That's a lot of hand-rolled smokes for a 137-year-old company whose name conjures up images of mass-produced Swisher Sweets, not of verdant tobacco fields and bustling rolling rooms. Led by its Swisher Sweets and King Edward brands, Swisher has a 26 percent share of America's "large" (premium-sized) machine-made cigar market and a 46 percent share of the "little" (cigarette-sized) machine-made segment. A public company since December 1996, it earned $39.3 million on sales of $275.6 million in 1997. Though cigars represented 74 percent of total sales--the rest came from smokeless tobacco brands such as Silver Creek and Chattanooga Chew--premium cigars represented just 13 percent of total cigar sales. The meat of Swisher's business comes out of its Jacksonville factory, the largest in the world. It churns out about 7.6 million machine-made cigars a day.

With its emphasis on machine production and mass marketing, Swisher had been ill-positioned for the premium cigar boom--and slow to respond. Even now, though its commitment can't be questioned, some in the industry still believe Swisher just doesn't "get" the premium side of the business.

Swisher executives hear the whispers. "We're viewed as an old-line cigar company, if you will," concedes Mann, a blunt, affable 56 year old who favors Swisher Sweets little cigars. "In a lot of ways a 'fine old company.' But what we want to be known as is the most innovative cigar company in the United States."

T he gold rush atmosphere that infused the grimy Dominican city of Santiago and its environs in 1996 and 1997 is fading, but signs linger. Driving down Salvador Estrella Sahdalla, a major thoroughfare, we pass a used car lot. No one's shopping for wheels, but a group of men appear to be haggling over something. "Look closely," urges the driver, Marco José Antuña, general manager of Puros de Villa González. "That's tobacco." Sure enough, large green tobacco leaves hang from the rafters of an empty pavilion near the back of the lot.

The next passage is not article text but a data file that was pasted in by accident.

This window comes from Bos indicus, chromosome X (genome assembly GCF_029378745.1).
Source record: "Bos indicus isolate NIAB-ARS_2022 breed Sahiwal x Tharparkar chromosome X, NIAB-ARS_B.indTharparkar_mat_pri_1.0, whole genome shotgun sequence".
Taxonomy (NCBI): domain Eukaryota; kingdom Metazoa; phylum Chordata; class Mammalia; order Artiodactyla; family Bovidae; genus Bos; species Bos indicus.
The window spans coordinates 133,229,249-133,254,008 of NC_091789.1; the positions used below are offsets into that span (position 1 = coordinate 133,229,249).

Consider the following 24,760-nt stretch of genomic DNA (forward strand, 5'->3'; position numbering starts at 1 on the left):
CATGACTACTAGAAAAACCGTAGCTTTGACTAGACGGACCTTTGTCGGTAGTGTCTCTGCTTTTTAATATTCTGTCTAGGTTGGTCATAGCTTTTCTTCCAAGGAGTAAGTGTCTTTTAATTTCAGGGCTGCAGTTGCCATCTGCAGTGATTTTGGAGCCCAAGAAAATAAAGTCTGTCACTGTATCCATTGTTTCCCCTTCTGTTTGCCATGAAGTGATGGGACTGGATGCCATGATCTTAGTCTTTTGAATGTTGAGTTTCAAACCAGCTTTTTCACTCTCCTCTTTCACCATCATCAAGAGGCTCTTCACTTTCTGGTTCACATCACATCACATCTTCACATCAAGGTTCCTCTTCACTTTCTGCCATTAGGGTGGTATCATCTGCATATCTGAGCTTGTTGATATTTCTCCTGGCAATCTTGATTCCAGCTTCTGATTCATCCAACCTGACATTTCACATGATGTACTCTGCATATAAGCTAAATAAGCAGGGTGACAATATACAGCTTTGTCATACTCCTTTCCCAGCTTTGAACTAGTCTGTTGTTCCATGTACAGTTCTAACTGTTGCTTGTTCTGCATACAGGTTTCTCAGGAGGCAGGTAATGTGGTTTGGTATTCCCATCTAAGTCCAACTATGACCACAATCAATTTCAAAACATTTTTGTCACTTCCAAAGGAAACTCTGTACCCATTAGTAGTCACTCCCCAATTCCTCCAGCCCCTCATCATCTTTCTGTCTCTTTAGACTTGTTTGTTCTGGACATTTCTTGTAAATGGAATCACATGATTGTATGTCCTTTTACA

It's a few minutes past 8 on a balmy Thursday morning in late March, and Antuña is taking the 20-minute drive from Santiago proper to Villa González, an adjacent town of about 36,000. Like virtually all Dominican cigarmakers, Antuña owns a four-wheel drive, in this case a brown-and-white 1998 Mitsubishi Montero. After a few miles of dense traffic on Salvador Estrella Sahdalla, he veers to the north onto a small road that winds through lush Caribbean countryside and tiny villages of abject poverty. This is the heart of the Cibao Valley, Dominican tobacco country. The Septemtrional Mountains rise up softly to the immediate north; the Central Mountains are distant but visible to the south. Tobacco plants are ubiquitous, but the harvest is nearly over. A few sorry little leaves remain on some plants, but most are picked clean and the curing barns that dot the fields are abundant with filler leaves just beginning to dry and brown.